The Kamchatka Peninsula of Russia, located along the Pacific “ring of fire,”
includes more than 100 volcanoes. While most of these volcanoes are not
actively erupting, many are considered dangerous due to their eruptive
history and their proximity to population centers and air travel
corridors. This astronaut photograph highlights the summit crater and
snow-covered slopes of the Avachinsky stratovolcano as it pokes above a surrounding cloud deck.
The 2,741 meter (8,993 foot) high Avachinsky volcano has an extensive historical and geological record of eruptions. The latest activity occurred in 2008.
The large city of Petropavlovsk, Kamchatka, is located approximately
25 kilometers (15 miles) to the southwest and is built over
approximately 30,000–40,000 year old debris deposits from an avalanche
that originated at Avachinsky—suggesting that the city may be at risk
from a similar hazard in the future. To the southeast (image right), the
large breached crater of Kozelsky Volcano is also visible above the
clouds. Kozelsky is a parasitic cone, formed by the eruption of material
from vents along the flank of Avachinsky.
The topography of the volcanoes is accentuated by shadows caused by
the relatively low sun angle, and by the oblique viewing angle. Oblique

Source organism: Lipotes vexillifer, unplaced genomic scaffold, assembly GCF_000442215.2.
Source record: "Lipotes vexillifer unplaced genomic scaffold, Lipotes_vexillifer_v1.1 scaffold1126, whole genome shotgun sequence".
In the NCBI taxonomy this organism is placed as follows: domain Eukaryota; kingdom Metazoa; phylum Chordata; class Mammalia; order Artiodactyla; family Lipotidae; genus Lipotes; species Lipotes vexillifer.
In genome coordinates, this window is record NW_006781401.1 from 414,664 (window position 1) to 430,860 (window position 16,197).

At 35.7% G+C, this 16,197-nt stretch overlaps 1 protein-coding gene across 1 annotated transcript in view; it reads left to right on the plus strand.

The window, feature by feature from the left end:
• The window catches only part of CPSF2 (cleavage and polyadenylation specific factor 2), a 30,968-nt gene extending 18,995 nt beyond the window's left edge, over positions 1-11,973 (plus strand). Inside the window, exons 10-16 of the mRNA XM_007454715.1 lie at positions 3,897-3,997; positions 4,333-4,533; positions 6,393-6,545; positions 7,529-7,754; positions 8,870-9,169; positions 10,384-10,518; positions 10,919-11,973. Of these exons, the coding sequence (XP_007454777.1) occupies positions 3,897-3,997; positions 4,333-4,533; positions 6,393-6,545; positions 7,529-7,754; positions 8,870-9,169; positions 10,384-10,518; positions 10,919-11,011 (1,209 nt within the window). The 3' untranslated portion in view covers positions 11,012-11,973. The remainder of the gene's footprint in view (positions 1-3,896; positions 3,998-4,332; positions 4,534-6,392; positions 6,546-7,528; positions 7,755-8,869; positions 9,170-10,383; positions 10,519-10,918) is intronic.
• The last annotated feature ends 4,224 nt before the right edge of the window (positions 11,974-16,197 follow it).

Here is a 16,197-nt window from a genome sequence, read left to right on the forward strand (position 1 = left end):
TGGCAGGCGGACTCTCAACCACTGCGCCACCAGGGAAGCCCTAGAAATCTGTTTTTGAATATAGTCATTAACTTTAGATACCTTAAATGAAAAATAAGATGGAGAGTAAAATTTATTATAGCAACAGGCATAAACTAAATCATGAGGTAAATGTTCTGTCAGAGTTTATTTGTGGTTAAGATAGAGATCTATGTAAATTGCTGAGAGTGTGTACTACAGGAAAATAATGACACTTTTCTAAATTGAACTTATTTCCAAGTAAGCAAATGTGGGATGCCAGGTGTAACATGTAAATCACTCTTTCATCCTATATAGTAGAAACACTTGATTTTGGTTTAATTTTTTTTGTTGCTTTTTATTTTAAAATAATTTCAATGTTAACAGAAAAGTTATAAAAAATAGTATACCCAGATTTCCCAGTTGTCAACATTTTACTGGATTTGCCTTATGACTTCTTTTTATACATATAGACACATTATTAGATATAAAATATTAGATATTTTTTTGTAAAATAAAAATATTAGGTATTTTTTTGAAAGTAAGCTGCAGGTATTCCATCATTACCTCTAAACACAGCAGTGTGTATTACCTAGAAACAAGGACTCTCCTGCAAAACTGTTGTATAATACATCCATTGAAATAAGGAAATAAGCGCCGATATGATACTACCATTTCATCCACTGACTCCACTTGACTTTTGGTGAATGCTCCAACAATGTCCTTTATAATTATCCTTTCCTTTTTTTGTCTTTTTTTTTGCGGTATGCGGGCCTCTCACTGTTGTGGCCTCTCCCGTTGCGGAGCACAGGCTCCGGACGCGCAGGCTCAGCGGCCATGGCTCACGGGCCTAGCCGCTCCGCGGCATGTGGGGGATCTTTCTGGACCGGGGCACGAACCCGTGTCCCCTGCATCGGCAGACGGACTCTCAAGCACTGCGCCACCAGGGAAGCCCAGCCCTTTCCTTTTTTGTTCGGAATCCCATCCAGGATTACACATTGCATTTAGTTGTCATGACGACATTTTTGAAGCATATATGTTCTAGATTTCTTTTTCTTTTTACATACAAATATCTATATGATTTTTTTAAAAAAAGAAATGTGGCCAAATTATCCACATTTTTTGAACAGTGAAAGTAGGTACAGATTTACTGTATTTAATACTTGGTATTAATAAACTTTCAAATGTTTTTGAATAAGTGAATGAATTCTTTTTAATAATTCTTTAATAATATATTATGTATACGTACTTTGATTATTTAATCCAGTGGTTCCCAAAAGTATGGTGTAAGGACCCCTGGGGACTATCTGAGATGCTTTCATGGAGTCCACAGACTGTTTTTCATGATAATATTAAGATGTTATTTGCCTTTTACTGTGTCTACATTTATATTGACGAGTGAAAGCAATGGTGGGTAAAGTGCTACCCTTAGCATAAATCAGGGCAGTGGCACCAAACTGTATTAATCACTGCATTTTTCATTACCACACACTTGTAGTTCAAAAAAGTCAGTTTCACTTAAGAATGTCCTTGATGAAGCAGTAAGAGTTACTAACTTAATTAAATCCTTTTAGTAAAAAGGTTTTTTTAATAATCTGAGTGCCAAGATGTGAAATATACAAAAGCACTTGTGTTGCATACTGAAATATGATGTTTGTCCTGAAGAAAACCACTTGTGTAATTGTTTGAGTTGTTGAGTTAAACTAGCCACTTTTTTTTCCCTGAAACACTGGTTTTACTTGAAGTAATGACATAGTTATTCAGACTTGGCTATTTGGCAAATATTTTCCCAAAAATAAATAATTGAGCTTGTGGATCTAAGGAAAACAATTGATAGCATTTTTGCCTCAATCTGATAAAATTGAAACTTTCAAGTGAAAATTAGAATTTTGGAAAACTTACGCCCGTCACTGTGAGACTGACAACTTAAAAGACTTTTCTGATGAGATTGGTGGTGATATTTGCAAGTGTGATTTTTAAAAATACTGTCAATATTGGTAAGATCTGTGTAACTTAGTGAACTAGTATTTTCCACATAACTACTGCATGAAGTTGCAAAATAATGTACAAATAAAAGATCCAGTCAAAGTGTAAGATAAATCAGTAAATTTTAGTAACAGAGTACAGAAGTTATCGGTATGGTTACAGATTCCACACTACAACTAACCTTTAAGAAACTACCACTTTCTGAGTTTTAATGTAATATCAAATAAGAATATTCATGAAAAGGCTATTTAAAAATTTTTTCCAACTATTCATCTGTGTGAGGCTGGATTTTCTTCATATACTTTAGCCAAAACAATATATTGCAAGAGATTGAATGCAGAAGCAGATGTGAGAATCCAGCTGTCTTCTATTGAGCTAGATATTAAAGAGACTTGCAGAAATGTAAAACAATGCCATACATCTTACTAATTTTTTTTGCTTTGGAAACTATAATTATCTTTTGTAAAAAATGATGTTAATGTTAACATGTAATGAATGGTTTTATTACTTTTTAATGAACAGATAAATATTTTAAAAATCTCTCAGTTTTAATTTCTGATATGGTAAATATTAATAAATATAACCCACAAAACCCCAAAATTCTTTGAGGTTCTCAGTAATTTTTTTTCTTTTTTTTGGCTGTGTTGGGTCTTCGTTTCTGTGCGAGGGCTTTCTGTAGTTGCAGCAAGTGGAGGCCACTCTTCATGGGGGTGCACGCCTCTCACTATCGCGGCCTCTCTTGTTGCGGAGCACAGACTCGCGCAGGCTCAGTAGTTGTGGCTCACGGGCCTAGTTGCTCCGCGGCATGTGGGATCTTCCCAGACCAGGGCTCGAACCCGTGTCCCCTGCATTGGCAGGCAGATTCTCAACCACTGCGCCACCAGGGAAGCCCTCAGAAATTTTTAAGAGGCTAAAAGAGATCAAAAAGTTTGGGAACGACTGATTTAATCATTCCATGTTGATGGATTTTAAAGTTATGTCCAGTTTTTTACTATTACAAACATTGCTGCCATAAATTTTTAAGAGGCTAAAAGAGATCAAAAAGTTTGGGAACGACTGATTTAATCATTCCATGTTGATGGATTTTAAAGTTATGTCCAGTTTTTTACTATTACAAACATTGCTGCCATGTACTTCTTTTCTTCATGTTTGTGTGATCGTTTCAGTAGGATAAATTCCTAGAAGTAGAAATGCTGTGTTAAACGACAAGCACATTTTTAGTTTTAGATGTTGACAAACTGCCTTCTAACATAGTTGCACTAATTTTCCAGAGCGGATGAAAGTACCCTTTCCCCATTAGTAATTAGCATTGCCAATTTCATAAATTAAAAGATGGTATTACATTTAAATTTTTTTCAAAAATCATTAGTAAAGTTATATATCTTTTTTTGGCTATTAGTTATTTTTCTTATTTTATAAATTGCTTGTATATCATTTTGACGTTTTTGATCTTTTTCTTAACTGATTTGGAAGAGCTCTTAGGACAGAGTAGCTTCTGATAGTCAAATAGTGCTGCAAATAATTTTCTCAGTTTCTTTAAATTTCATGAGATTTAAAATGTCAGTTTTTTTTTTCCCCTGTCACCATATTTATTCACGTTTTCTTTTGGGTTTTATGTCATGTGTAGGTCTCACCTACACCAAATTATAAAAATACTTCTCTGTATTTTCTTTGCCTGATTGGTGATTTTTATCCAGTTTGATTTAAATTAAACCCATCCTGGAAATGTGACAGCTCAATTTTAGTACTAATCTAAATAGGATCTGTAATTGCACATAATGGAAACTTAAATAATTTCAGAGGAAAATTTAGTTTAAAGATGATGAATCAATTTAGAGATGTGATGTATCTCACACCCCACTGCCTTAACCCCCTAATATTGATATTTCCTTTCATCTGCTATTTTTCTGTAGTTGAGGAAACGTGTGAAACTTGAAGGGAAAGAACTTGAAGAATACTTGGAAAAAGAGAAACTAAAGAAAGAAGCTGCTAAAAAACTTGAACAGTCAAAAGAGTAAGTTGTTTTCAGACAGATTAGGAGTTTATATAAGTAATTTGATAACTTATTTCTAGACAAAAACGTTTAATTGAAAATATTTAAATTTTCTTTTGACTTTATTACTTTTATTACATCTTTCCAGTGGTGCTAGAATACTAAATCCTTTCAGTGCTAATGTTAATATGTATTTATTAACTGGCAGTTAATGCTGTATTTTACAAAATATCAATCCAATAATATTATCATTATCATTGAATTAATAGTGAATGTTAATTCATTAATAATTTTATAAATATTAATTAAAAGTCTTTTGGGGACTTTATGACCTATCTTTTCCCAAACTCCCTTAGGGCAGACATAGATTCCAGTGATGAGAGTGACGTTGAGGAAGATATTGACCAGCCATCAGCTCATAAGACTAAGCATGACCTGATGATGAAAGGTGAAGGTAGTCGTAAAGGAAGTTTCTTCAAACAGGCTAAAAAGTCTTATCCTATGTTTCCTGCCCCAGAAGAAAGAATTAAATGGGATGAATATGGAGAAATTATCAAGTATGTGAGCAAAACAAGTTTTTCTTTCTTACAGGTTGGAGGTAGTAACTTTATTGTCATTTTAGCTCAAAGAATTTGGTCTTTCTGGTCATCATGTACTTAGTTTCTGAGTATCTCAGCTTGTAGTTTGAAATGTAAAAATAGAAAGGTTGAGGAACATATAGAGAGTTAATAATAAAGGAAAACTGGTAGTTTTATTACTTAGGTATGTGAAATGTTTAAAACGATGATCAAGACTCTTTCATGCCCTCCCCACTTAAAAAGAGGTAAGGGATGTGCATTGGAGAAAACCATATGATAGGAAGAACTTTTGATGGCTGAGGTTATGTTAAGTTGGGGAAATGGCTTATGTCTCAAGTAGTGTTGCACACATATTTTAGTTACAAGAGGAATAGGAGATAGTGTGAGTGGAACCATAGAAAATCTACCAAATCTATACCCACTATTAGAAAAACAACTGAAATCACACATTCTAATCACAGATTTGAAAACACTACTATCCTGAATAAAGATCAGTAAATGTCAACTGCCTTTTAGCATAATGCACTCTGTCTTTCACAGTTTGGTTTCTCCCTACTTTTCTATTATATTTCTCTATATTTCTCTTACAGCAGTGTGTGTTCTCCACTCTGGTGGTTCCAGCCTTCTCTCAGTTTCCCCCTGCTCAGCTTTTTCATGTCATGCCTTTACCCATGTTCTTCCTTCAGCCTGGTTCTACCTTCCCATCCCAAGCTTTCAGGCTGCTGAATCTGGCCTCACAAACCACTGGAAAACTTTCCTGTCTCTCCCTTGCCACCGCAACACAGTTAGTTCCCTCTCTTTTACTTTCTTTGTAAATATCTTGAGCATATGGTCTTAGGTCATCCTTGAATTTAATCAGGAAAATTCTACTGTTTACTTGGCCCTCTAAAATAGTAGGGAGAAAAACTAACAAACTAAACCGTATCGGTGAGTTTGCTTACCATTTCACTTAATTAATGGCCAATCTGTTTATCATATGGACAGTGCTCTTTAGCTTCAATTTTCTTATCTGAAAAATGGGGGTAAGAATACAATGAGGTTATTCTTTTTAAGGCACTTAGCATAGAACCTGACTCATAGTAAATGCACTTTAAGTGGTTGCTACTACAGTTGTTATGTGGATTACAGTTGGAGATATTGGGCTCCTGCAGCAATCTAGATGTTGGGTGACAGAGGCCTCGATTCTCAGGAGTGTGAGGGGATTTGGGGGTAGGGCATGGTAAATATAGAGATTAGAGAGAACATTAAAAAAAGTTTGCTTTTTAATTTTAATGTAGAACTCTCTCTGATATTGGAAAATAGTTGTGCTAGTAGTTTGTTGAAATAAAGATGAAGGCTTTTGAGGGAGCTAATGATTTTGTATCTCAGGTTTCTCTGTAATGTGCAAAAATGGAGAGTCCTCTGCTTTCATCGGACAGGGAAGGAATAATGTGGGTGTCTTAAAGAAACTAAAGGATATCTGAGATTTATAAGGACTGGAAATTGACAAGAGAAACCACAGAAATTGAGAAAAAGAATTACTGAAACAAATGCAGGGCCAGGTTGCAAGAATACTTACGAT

images are taken looking outwards from the International Space Station,
rather than the “straight down” (or nadir) view typical of most
Astronaut photograph ISS027-E-20395
was acquired on May 2, 2011, with a Nikon D2Xs digital camera using an
800 mm lens, and is provided by the ISS Crew Earth Observations
experiment and Image Science & Analysis Laboratory, Johnson Space
Center. The image was taken by the Expedition 27 crew. The image has been cropped and enhanced to improve contrast. Lens artifacts have been removed. The International Space Station Program supports the laboratory as part of the ISS National Lab
to help astronauts take pictures of Earth that will be of the greatest
value to scientists and the public, and to make those images freely
available on the Internet. Additional images taken by astronauts and
cosmonauts can be viewed at the NASA/JSC Gateway to Astronaut Photography of Earth. Caption by William L. Stefanov, NASA-JSC.